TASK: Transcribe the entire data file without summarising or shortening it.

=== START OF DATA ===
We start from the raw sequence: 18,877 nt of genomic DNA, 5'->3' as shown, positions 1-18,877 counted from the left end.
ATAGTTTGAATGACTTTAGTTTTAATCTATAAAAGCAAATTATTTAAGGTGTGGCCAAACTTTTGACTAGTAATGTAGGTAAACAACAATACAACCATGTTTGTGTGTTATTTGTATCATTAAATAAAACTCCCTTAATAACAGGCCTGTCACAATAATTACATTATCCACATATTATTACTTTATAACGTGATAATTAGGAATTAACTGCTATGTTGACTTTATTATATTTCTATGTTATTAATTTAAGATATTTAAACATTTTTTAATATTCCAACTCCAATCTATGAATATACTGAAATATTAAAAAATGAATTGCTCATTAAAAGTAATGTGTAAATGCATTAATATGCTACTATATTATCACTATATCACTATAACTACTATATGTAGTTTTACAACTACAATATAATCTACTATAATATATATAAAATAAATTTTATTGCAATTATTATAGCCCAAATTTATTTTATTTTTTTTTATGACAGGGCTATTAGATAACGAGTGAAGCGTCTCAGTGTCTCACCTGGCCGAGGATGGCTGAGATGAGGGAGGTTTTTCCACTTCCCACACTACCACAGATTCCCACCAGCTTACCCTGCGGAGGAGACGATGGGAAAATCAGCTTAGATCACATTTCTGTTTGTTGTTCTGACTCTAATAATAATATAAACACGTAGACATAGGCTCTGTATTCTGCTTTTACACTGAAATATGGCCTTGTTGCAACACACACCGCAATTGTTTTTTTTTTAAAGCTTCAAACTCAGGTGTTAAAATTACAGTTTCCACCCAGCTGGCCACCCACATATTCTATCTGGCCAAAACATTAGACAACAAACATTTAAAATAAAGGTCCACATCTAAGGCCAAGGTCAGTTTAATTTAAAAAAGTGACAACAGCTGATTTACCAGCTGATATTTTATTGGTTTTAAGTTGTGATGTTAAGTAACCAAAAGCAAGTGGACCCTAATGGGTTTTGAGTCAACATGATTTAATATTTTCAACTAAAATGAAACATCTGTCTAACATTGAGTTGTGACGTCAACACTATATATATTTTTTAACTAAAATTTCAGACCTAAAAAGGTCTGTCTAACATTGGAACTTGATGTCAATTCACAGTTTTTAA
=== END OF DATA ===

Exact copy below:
We start from the raw sequence: 18,877 nt of genomic DNA, 5'->3' as shown, positions 1-18,877 counted from the left end.
ATAGTTTGAATGACTTTAGTTTTAATCTATAAAAGCAAATTATTTAAGGTGTGGCCAAACTTTTGACTAGTAATGTAGGTAAACAACAATACAACCATGTTTGTGTGTTATTTGTATCATTAAATAAAACTCCCTTAATAACAGGCCTGTCACAATAATTACATTATCCACATATTATTACTTTATAACGTGATAATTAGGAATTAACTGCTATGTTGACTTTATTATATTTCTATGTTATTAATTTAAGATATTTAAACATTTTTTAATATTCCAACTCCAATCTATGAATATACTGAAATATTAAAAAATGAATTGCTCATTAAAAGTAATGTGTAAATGCATTAATATGCTACTATATTATCACTATATCACTATAACTACTATATGTAGTTTTACAACTACAATATAATCTACTATAATATATATAAAATAAATTTTATTGCAATTATTATAGCCCAAATTTATTTTATTTTTTTTTATGACAGGGCTATTAGATAACGAGTGAAGCGTCTCAGTGTCTCACCTGGCCGAGGATGGCTGAGATGAGGGAGGTTTTTCCACTTCCCACACTACCACAGATTCCCACCAGCTTACCCTGCGGAGGAGACGATGGGAAAATCAGCTTAGATCACATTTCTGTTTGTTGTTCTGACTCTAATAATAATATAAACACGTAGACATAGGCTCTGTATTCTGCTTTTACACTGAAATATGGCCTTGTTGCAACACACACCGCAATTGTTTTTTTTTTAAAGCTTCAAACTCAGGTGTTAAAATTACAGTTTCCACCCAGCTGGCCACCCACATATTCTATCTGGCCAAAACATTAGACAACAAACATTTAAAATAAAGGTCCACATCTAAGGCCAAGGTCAGTTTAATTTAAAAAAGTGACAACAGCTGATTTACCAGCTGATATTTTATTGGTTTTAAGTTGTGATGTTAAGTAACCAAAAGCAAGTGGACCCTAATGGGTTTTGAGTCAACATGATTTAATATTTTCAACTAAAATGAAACATCTGTCTAACATTGAGTTGTGACGTCAACACTATATATATTTTTTAACTAAAATTTCAGACCTAAAAAGGTCTGTCTAACATTGGAACTTGATGTCAATTCACAGTTTTTAA